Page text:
A quick reference to AEO terminology

Gaining Authorised Economic Operator (AEO) status is not without its challenges, one being understanding some of the jargon and acronyms that surround it. With our guide, you will understand not only the jargon but other details relating to AEO status and application.



 AEO – Authorised Economic Operator

A company or organisation with AEO status means that they are deemed reliable in their customs related operation through the European Union (EU). It was introduced as part of the counter-terrorism measures in which trade and movement of goods could happen with fewer issues.


AEO is an overarching term but there are actually two types of status. Authorised Economic Operator Security is issued to any business that meets compliance in terms of record-keeping, financial solvency and security & safety standards.


This type of AEO status refers to competency, as well as appropriate record-keeping, customs compliance and so on. Competency and professional qualifications will directly relate to the activity the business carries out.

AEO status is awarded to a range of businesses carrying out various activities. They are;

  • Manufacturers – ensure the safe and secure manufacturing process and supply.
  • Exporters – the person who makes the export declaration and who is the owner of the goods.
  • Freight forwarders – the business that organises the transport of goods on behalf of the exporter or third party.
  • Warehouse keepers – a person authorised to operate a customs warehouse.
  • Customs agent – someone who acts on behalf of a business involved in customs-related
  • Carriers – the person who transports the goods, is in charge of doing so or is responsible for the operations behind transportation.
  • Importers – an operator on whose behalf an import declaration is made. They may not own the goods but they are responsible for the control of the goods coming in on behalf of another company, business or organisation.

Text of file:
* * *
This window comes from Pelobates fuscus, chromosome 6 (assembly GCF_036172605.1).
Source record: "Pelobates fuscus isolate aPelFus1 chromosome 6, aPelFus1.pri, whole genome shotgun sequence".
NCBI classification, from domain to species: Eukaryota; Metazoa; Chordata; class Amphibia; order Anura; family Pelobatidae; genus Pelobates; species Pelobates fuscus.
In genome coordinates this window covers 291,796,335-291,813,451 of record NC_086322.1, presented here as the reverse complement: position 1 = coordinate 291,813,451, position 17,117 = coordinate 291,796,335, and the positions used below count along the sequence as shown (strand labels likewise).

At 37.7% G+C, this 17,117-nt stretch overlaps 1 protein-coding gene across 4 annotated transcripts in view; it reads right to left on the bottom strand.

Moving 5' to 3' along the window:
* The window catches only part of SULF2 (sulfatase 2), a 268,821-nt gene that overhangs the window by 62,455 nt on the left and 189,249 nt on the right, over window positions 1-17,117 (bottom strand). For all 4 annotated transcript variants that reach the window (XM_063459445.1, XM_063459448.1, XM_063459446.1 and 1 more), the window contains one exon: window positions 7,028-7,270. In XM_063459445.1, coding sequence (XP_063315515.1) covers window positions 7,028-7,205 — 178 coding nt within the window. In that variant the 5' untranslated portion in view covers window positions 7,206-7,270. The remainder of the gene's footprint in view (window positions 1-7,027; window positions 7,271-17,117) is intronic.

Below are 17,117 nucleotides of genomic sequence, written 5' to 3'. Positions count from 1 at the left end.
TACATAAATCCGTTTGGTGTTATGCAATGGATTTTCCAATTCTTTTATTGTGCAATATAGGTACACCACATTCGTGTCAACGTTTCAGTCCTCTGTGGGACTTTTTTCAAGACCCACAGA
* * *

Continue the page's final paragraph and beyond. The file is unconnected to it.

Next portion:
Supply chain

The supply chain is the journey that goods take as they travel from the start of their journey to the end. It is important to understand that;

  • The start of the supply chain – technically, the start of the international supply chain would begin at the point where the raw materials are found. This point can be outside of the EU. However, in terms of AEO status, it begins from the point where a business places an order for the materials or goods that brings them across EU borders and customs.
  • The end of the supply chain – the supply chains ends at the point where the goods are delivered to the company that they were consigned to in the EU.

Custom simplification AEO status

If you hold AEOC, you will benefit from a less cumbersome customs process. This can be useful for temporary storage of goods between member states, as well as other benefits.

Article 39

This is contained with the European Council Regulation No 952/2013 that sets out the criteria of AEO status eligibility.


This is the application form to apply for AEO status.


This is the questionnaire that comes with the application form that you will also need to complete.

How can we help you?

If you are in need of assistance with any aspect of AEO compliance, here at Synergos we’d be delighted to help. Whether you have questions about the path to compliance or are looking for advice and support to maintain compliance, call 01484 666160 or Email info@synergosconsultancy.co.uk and we’ll be happy to talk it over with you.



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